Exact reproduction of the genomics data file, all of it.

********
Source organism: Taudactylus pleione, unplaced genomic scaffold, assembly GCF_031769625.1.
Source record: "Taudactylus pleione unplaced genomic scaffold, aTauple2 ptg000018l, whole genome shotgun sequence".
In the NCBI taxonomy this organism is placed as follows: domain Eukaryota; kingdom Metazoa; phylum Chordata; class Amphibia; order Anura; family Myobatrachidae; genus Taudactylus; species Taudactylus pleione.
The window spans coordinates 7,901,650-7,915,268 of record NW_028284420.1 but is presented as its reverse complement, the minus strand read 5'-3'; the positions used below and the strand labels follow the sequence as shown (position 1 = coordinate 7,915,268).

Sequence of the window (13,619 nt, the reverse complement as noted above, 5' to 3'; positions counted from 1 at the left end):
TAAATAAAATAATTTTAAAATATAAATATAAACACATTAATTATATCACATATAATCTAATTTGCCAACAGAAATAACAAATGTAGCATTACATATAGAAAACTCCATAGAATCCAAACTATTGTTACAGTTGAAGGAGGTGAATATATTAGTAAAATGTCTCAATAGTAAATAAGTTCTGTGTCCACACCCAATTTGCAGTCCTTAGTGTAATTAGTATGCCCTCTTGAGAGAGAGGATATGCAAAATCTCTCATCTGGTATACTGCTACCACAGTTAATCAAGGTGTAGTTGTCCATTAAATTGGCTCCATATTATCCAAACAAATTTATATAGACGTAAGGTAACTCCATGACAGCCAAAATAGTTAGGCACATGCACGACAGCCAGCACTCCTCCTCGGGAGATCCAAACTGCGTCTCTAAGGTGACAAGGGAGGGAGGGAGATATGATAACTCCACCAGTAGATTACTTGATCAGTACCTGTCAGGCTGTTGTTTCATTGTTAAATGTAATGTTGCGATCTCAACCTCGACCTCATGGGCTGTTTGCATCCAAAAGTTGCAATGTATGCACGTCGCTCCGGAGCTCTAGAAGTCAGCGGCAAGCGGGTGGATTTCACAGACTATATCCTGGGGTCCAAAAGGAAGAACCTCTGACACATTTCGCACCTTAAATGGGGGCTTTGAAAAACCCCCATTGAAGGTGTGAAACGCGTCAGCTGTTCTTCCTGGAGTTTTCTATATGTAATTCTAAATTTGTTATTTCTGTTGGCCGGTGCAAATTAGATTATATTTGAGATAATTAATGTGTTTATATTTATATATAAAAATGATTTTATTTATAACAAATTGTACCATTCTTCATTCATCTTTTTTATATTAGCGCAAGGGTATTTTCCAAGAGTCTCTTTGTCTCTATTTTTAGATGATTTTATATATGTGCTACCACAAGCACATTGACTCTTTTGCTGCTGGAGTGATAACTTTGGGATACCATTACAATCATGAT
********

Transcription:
Source organism: Taudactylus pleione, unplaced genomic scaffold, assembly GCF_031769625.1.
Source record: "Taudactylus pleione unplaced genomic scaffold, aTauple2 ptg000018l, whole genome shotgun sequence".
In the NCBI taxonomy this organism is placed as follows: domain Eukaryota; kingdom Metazoa; phylum Chordata; class Amphibia; order Anura; family Myobatrachidae; genus Taudactylus; species Taudactylus pleione.
The window spans coordinates 7,901,650-7,915,268 of record NW_028284420.1 but is presented as its reverse complement, the minus strand read 5'-3'; the positions used below and the strand labels follow the sequence as shown (position 1 = coordinate 7,915,268).

Sequence of the window (13,619 nt, the reverse complement as noted above, 5' to 3'; positions counted from 1 at the left end):
TAAATAAAATAATTTTAAAATATAAATATAAACACATTAATTATATCACATATAATCTAATTTGCCAACAGAAATAACAAATGTAGCATTACATATAGAAAACTCCATAGAATCCAAACTATTGTTACAGTTGAAGGAGGTGAATATATTAGTAAAATGTCTCAATAGTAAATAAGTTCTGTGTCCACACCCAATTTGCAGTCCTTAGTGTAATTAGTATGCCCTCTTGAGAGAGAGGATATGCAAAATCTCTCATCTGGTATACTGCTACCACAGTTAATCAAGGTGTAGTTGTCCATTAAATTGGCTCCATATTATCCAAACAAATTTATATAGACGTAAGGTAACTCCATGACAGCCAAAATAGTTAGGCACATGCACGACAGCCAGCACTCCTCCTCGGGAGATCCAAACTGCGTCTCTAAGGTGACAAGGGAGGGAGGGAGATATGATAACTCCACCAGTAGATTACTTGATCAGTACCTGTCAGGCTGTTGTTTCATTGTTAAATGTAATGTTGCGATCTCAACCTCGACCTCATGGGCTGTTTGCATCCAAAAGTTGCAATGTATGCACGTCGCTCCGGAGCTCTAGAAGTCAGCGGCAAGCGGGTGGATTTCACAGACTATATCCTGGGGTCCAAAAGGAAGAACCTCTGACACATTTCGCACCTTAAATGGGGGCTTTGAAAAACCCCCATTGAAGGTGTGAAACGCGTCAGCTGTTCTTCCTGGAGTTTTCTATATGTAATTCTAAATTTGTTATTTCTGTTGGCCGGTGCAAATTAGATTATATTTGAGATAATTAATGTGTTTATATTTATATATAAAAATGATTTTATTTATAACAAATTGTACCATTCTTCATTCATCTTTTTTATATTAGCGCAAGGGTATTTTCCAAGAGTCTCTTTGTCTCTATTTTTAGATGATTTTATATATGTGCTACCACAAGCACATTGACTCTTTTGCTGCTGGAGTGATAACTTTGGGATACCATTACAATCATGAT